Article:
Have your Valentine’s Day wines ready to go

February 13, 2021

Did you receive the COVID-19 notice from DE Public Health? What a disappointing note. So far, of our 100,000 peeps over 65, only 25,000 have been vaccinated, and they expect to do 3,000 more the week of Feb. 8. At that rate, it will take 25 weeks just for us remaining oldies to get the first shot. Since Delaware has a 2020 total population of 973,764, I subtracted 25K; it will take 316 weeks (6+ years) to hand out one dose to all those not yet vaccinated. Since most need two doses, it indicates longer, so if shots-given rate increases tenfold, it will still take 32 weeks to provide all with one dose. I did round fractional numbers down.

Recognizing this is a huge undertaking and they are trying hard to help, that effort seems lacking on many levels. Most of the state officials, the governor and legislators, from the left and right, have been in place for years. Those who voted them in should contact each and express their opinions, positive or negative. Feedback is critical to good governance. 

Since alcohol kills germs on surfaces, such as lips, mouths, throats on down, not to mention possible spillage cleaning hands, is it possible that we winos, at least those who obey the driving and public intoxication laws, are safer than the teetotalers? I’m sure cash for a study could still be inserted into that preposterous “new budget” proposal wending its way to the president. Those on the hill should all be ashamed of naming their financial plans a “budget.” Anyone else notice that most of the talking heads and public officials squawking about the teachers are doing so on various Zoom or FaceTime-type apps? Makes a fella want to drink.

Have you acquired your V-Day vino yet? Codorniu is one of Spain’s oldest winemaking families, dating back to 1551. Anna de Codorniu Brut Rosé DO Cava NV is rated 87 McD; under $14 gets a price point. It is a lovely pink sparkler that will please the palate without breaking the bank. Opens to strawberry and cherry bouquet, slightly sweet but the bright acidity keeps it clean. On the palate, citrus and some tropical flavors shine through. Great with tapas, sharp cheese and charcuterie. Those who want to party, with careful distancing of course, and avoid alcohol will be very pleased with Codorniu Zero Brut, around $11. While I’m usually not impressed with non-alcohol efforts, this was a fine surprise. Pale golden with a fine bead, it opens to white flower and green apple aromas. On the palate, citrus acidity and tropical fruit flavors continue through a clean finish.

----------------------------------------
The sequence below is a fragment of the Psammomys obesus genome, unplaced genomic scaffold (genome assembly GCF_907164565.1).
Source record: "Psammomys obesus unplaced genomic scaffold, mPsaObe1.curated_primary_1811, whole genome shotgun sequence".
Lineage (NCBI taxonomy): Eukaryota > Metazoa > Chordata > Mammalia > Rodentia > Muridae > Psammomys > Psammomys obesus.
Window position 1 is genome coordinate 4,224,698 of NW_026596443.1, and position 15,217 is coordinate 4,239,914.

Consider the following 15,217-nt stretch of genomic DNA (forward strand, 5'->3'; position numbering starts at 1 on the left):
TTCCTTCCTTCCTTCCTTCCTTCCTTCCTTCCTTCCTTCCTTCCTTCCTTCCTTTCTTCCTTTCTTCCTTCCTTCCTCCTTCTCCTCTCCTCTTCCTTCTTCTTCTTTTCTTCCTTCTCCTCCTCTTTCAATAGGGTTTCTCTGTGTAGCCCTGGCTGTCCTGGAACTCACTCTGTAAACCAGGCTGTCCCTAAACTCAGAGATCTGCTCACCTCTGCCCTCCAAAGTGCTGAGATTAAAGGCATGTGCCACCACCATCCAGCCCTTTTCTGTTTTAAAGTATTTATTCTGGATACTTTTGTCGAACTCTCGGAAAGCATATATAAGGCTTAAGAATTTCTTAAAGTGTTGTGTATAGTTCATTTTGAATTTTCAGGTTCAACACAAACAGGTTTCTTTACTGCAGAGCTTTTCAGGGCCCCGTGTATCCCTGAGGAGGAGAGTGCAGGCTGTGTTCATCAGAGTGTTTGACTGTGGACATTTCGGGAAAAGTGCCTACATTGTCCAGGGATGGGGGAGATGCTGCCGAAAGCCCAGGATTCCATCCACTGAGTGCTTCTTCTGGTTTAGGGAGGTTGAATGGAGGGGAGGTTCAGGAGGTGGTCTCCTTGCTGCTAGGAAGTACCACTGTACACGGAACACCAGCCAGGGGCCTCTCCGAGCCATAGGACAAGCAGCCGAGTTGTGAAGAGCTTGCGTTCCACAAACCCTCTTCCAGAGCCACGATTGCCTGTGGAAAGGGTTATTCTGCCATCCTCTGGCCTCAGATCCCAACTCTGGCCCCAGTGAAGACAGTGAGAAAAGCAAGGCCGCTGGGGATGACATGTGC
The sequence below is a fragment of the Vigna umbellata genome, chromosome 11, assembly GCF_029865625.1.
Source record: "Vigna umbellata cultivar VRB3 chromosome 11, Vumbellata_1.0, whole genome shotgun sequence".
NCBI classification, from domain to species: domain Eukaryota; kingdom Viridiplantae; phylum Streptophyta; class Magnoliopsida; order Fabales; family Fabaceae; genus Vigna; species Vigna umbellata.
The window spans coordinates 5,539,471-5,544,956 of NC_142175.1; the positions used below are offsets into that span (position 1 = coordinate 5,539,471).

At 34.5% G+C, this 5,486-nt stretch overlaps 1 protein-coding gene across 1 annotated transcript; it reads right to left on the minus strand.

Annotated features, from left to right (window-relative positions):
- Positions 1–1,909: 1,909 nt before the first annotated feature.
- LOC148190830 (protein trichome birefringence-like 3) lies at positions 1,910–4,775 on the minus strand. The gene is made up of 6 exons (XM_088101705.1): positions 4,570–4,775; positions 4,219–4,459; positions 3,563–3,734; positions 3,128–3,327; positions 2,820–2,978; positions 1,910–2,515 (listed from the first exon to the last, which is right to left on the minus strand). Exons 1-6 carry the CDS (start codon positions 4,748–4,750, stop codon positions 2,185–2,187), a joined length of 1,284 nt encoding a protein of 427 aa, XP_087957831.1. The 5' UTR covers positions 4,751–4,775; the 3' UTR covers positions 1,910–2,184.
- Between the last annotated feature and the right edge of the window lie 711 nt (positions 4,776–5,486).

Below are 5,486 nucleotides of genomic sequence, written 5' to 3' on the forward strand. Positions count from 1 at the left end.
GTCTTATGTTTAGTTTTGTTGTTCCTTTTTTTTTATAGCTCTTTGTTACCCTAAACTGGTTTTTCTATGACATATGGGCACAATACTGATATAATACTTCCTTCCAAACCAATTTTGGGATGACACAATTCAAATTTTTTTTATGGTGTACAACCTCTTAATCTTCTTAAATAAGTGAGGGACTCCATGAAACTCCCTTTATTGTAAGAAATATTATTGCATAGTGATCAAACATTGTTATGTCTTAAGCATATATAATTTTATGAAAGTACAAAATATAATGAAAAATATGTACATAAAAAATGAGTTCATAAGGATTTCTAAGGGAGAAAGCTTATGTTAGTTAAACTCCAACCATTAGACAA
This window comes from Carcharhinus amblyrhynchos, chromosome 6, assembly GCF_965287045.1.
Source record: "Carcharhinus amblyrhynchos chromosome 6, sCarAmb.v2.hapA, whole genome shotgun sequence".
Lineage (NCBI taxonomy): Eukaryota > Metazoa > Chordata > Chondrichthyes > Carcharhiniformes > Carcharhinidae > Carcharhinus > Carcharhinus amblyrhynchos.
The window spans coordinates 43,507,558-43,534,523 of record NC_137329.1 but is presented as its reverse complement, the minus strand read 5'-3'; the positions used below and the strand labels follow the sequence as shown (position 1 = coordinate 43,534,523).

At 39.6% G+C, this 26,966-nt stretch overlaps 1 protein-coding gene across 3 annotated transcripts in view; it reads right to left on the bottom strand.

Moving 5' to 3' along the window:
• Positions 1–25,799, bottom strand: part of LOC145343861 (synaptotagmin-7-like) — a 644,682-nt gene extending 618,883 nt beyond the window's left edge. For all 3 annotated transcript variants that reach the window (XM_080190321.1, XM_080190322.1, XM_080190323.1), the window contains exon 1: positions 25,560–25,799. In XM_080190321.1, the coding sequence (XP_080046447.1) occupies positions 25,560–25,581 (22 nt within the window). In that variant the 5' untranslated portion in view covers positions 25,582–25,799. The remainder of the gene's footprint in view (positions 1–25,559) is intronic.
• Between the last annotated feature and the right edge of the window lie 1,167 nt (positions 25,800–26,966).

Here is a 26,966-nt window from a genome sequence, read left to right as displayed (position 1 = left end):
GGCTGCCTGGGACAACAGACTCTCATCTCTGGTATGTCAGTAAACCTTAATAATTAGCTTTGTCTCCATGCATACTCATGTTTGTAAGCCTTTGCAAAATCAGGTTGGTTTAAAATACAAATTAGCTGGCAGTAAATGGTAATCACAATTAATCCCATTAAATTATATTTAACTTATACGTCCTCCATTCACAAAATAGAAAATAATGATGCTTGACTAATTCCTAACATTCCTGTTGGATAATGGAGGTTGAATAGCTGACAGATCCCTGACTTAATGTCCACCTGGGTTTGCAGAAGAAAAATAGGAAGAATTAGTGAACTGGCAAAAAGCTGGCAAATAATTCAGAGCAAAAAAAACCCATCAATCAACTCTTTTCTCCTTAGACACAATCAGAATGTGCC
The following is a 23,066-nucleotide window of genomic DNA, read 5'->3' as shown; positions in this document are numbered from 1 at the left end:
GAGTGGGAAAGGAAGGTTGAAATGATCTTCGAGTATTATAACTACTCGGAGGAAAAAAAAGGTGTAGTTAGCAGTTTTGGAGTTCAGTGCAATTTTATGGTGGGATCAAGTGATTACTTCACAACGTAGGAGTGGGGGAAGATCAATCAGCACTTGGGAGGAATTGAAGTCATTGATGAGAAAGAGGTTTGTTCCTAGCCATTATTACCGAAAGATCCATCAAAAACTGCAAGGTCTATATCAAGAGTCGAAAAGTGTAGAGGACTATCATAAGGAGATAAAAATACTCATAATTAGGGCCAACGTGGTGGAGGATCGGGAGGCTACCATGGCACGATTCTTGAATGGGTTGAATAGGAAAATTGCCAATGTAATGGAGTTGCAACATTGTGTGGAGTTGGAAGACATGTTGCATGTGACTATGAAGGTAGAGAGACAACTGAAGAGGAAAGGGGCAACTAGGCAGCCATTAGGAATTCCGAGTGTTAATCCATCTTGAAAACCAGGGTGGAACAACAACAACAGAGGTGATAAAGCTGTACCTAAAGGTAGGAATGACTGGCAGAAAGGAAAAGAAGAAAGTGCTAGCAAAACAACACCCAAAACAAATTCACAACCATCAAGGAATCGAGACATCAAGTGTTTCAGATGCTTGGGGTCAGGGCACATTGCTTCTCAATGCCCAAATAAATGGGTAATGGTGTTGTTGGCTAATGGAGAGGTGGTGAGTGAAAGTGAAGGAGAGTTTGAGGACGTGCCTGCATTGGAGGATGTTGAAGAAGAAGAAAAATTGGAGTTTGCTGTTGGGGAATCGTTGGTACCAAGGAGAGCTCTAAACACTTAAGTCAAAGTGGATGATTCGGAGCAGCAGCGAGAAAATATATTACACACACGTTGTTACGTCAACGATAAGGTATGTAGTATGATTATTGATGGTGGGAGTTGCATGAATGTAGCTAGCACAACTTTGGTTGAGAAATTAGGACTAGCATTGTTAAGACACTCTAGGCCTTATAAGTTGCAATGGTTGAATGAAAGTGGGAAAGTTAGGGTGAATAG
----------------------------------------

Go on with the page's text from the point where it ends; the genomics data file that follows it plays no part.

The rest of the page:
A bit of reading explained that the alcohol is removed through a low temperature (under 35 degrees C) vacuum-distillation system similar to those used for desalinization. True alcohol-free wines go through the entire vinification process, then undergo a dealcoholizing process which removes the alcohol. Some also employ reverse osmosis, but that process requires large quantities of water and the alcohol taken off can’t be reused for other purposes. The third option is the advanced cone spinning process which is used in the perfume industry, as well. Here the aromas are captured during the vinification process. Fermentation causes heat, which prompts the esters to rise with the alcohol fumes. These are spun off and collected. The alcohol is removed and the aromas are reintroduced to the alcohol-free liquid. If one of these processes isn’t employed, you may be drinking grape juice. A truly fine example of ACS is Giesen 0% Marlborough Sauvignon Blanc from New Zealand, 86 McD under $14. I’d give it 89, but without the alcohol an important component is missing in the aromatics. Lime, grapefruit, lemon cake. You can drink all you can wish with almost no aftereffects; 20 cal./8 oz. Let me close by wishing all a loverly St. Valentine’s Day.

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